House Prices down 0.8%.. Brexit?

We know Brexit is a boring topic now, but house prices are down 0.8% across the UK year on year with London also showing a drop of 3.8%, so something clearly isn’t right. Is this a post boom hangover, is Brexit causing uncertainty or is there something else?

Most of the country has seen house prices increasing year on year since 2010 and mostly above inflation, a post boom hangover would not be uncommon following such stretches of boom and it’d be easy to blame the hangover, but we have also seen Theresa May fail time after time trying to get Brexit over the line, which is another compelling argument as surely the uncertainty has influenced the drop?

But after delving deeper into the figures it becomes apparent that it may not be either Brexit or a Post Boom Hangover, but what actually is the aftermath of the government policies were introduced.

Whats really interesting is that the number of first time buyers entering the market has increased by 4.6%. If we rewind a few years, we will remember that the government made a few legislation changes, including the increased stamp duty for second home owners and new ISA’s for first time buyers. The stamp duty imposed was an extra 3% on top of normal stamp duty for second homeowners and it was inevitable that at some point it would have an effect on the top end of the market. If we take a look at the image below provided by Rightmove, it’s the higher value areas that have seen reductions in house prices, the East and West Midlands, among others, have all seen increases in value year on year, showing that they have not been effected as much. Surely if it was Brexit uncertainty or a post boom blip these areas would also be feeling the strain ?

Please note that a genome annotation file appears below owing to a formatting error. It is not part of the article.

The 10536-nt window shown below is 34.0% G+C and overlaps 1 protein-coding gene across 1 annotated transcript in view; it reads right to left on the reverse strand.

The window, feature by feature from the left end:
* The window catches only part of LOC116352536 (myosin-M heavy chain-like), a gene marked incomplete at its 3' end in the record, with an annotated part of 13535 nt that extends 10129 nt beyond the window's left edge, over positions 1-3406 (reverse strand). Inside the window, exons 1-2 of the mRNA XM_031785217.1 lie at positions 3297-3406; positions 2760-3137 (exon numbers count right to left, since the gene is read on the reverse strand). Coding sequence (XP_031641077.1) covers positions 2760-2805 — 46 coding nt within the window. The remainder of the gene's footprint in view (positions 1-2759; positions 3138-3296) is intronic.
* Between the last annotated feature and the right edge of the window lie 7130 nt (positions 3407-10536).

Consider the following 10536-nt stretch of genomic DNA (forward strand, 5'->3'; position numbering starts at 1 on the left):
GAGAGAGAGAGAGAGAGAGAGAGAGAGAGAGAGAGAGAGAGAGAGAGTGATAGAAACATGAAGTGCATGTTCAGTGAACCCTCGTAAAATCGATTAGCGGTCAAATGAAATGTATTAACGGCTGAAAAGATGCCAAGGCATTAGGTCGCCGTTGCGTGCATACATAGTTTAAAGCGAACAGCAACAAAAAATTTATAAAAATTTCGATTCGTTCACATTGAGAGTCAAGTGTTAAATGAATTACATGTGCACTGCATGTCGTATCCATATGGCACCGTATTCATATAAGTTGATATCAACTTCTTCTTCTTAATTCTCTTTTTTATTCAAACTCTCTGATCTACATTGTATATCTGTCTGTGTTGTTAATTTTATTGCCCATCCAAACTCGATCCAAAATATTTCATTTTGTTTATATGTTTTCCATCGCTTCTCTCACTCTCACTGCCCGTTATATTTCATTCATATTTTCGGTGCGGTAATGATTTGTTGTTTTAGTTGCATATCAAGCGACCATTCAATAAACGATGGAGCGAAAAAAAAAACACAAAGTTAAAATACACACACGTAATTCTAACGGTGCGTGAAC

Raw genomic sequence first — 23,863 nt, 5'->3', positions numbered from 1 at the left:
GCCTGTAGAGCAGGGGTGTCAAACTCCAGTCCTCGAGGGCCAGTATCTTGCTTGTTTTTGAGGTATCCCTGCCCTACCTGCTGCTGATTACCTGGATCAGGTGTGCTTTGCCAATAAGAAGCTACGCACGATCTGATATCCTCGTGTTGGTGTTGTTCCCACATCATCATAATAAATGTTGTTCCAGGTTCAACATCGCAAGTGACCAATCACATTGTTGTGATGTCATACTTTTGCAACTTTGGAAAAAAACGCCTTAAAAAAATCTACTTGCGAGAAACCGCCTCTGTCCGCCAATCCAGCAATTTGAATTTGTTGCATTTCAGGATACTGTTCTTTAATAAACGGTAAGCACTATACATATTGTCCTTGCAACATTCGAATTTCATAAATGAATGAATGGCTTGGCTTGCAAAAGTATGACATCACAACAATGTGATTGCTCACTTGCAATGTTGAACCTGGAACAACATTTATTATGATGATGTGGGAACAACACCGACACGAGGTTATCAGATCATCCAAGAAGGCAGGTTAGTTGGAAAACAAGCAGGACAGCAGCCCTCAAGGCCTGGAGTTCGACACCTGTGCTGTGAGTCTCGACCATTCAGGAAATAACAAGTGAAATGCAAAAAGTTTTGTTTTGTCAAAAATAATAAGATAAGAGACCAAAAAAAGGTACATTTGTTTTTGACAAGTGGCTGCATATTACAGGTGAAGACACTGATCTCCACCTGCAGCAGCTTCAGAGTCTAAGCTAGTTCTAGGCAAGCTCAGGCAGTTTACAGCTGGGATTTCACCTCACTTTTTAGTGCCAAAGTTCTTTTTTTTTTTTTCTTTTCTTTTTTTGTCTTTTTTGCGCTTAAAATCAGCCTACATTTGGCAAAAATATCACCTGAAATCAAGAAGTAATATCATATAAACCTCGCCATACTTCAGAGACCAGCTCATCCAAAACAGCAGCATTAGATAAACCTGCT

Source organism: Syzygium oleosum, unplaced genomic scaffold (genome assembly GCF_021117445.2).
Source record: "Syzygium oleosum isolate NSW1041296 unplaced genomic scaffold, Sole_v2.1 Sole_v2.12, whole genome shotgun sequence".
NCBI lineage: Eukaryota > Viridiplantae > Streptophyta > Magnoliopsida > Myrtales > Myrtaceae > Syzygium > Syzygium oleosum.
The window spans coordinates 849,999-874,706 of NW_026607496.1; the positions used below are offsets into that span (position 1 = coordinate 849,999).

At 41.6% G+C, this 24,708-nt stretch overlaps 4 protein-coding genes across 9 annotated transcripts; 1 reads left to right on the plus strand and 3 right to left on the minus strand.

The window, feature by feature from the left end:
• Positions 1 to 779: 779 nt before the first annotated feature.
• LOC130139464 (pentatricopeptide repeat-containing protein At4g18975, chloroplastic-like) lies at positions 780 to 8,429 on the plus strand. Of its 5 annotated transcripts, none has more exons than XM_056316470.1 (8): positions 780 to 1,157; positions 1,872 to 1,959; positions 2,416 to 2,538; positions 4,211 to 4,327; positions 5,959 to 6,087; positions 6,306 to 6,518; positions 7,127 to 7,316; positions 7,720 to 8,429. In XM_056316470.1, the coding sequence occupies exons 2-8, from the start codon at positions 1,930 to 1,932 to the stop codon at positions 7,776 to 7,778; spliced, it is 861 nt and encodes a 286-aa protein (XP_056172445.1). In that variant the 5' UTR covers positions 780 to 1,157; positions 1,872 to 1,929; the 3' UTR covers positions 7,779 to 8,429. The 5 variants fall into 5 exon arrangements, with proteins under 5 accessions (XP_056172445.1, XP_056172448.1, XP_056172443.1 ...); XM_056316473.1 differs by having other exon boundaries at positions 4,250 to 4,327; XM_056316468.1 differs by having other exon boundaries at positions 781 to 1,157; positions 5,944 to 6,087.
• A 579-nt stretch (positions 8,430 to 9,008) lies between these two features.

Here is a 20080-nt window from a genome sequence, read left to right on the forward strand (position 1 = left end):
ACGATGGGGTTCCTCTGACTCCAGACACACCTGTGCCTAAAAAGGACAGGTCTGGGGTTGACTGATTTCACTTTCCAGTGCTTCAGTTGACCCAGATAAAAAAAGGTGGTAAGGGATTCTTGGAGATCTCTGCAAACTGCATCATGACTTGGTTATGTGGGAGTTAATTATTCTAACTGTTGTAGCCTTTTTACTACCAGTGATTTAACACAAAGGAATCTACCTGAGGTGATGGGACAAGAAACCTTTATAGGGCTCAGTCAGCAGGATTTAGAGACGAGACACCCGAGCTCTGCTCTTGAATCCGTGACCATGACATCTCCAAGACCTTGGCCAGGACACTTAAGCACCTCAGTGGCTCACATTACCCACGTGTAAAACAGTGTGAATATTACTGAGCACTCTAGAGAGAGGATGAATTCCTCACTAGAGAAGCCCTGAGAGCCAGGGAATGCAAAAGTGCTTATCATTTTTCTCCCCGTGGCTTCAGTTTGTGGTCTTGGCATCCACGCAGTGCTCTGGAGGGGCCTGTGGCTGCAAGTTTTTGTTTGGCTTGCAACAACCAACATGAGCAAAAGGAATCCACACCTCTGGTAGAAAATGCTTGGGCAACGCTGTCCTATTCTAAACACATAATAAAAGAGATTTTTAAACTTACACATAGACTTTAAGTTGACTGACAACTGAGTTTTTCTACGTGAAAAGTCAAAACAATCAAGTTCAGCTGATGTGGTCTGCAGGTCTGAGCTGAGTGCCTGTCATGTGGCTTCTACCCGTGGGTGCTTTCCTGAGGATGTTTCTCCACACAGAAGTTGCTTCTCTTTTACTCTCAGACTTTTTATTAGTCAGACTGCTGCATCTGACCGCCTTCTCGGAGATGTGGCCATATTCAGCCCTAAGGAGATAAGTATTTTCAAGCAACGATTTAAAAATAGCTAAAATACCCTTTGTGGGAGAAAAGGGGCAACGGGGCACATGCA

So what we are really seeing is the effect of government changes in legislation, intended or not what it is doing is giving first time buyers a leg up onto the ladder and also closing the gap between the most expensive areas to buy and the least.

Ogilvy and Sneyd are Online Estate Agents covering Staffordshire, Nottinghamshire and Lincolnshire.